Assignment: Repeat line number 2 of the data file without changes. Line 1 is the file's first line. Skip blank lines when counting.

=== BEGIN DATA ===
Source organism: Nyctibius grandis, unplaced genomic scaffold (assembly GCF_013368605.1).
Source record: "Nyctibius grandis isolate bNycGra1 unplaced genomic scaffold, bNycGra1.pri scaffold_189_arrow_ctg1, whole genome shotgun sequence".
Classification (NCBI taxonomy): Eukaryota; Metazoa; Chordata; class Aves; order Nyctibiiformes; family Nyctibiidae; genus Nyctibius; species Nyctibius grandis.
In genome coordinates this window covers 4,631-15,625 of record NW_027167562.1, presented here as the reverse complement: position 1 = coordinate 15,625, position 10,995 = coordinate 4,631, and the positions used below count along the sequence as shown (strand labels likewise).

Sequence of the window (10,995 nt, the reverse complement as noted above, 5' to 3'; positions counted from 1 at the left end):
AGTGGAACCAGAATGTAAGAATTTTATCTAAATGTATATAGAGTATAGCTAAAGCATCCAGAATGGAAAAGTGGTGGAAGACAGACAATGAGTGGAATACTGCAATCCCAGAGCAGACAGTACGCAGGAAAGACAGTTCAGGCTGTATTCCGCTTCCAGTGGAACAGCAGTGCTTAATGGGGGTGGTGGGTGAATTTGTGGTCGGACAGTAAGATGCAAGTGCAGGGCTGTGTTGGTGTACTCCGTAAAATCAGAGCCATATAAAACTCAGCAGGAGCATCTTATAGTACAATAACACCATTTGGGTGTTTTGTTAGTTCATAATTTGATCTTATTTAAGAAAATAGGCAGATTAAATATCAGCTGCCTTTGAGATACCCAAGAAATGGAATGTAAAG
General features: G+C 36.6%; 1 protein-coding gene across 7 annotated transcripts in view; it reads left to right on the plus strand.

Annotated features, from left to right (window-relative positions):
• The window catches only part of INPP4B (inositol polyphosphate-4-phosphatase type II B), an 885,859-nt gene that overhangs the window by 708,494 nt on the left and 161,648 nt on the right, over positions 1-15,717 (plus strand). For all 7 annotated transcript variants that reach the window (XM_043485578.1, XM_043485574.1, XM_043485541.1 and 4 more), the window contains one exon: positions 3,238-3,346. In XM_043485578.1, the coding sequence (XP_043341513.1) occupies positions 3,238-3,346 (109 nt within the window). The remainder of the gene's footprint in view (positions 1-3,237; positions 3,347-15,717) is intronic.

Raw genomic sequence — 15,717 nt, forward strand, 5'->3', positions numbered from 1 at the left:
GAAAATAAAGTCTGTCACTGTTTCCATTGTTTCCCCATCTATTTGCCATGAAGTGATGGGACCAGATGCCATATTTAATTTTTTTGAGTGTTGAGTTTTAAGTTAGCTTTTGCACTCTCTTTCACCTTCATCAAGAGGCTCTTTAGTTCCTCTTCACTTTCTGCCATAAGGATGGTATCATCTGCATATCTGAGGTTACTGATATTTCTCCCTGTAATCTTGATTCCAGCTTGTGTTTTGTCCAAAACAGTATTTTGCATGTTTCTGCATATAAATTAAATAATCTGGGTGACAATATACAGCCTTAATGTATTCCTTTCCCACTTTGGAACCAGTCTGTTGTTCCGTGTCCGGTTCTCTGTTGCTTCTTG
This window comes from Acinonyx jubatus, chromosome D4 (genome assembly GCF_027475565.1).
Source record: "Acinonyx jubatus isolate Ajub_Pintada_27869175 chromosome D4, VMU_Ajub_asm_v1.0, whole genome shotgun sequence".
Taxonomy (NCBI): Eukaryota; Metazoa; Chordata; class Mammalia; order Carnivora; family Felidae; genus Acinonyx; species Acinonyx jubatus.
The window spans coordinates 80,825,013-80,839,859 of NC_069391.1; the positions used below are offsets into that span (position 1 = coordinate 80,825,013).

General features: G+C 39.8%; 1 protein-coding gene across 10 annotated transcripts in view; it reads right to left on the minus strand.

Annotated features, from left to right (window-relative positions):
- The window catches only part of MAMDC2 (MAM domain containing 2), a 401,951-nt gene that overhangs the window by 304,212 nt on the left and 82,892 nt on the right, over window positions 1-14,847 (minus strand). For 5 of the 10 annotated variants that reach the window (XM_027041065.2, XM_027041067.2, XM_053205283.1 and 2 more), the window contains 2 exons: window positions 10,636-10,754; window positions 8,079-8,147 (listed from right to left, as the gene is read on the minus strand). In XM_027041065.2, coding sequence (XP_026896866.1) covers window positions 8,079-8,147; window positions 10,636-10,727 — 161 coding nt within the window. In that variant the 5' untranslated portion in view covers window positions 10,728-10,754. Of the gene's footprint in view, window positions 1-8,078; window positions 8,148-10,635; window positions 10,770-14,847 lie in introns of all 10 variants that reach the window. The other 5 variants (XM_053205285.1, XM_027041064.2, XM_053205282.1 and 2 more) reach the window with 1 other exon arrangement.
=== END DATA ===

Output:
Source record: "Nyctibius grandis isolate bNycGra1 unplaced genomic scaffold, bNycGra1.pri scaffold_189_arrow_ctg1, whole genome shotgun sequence".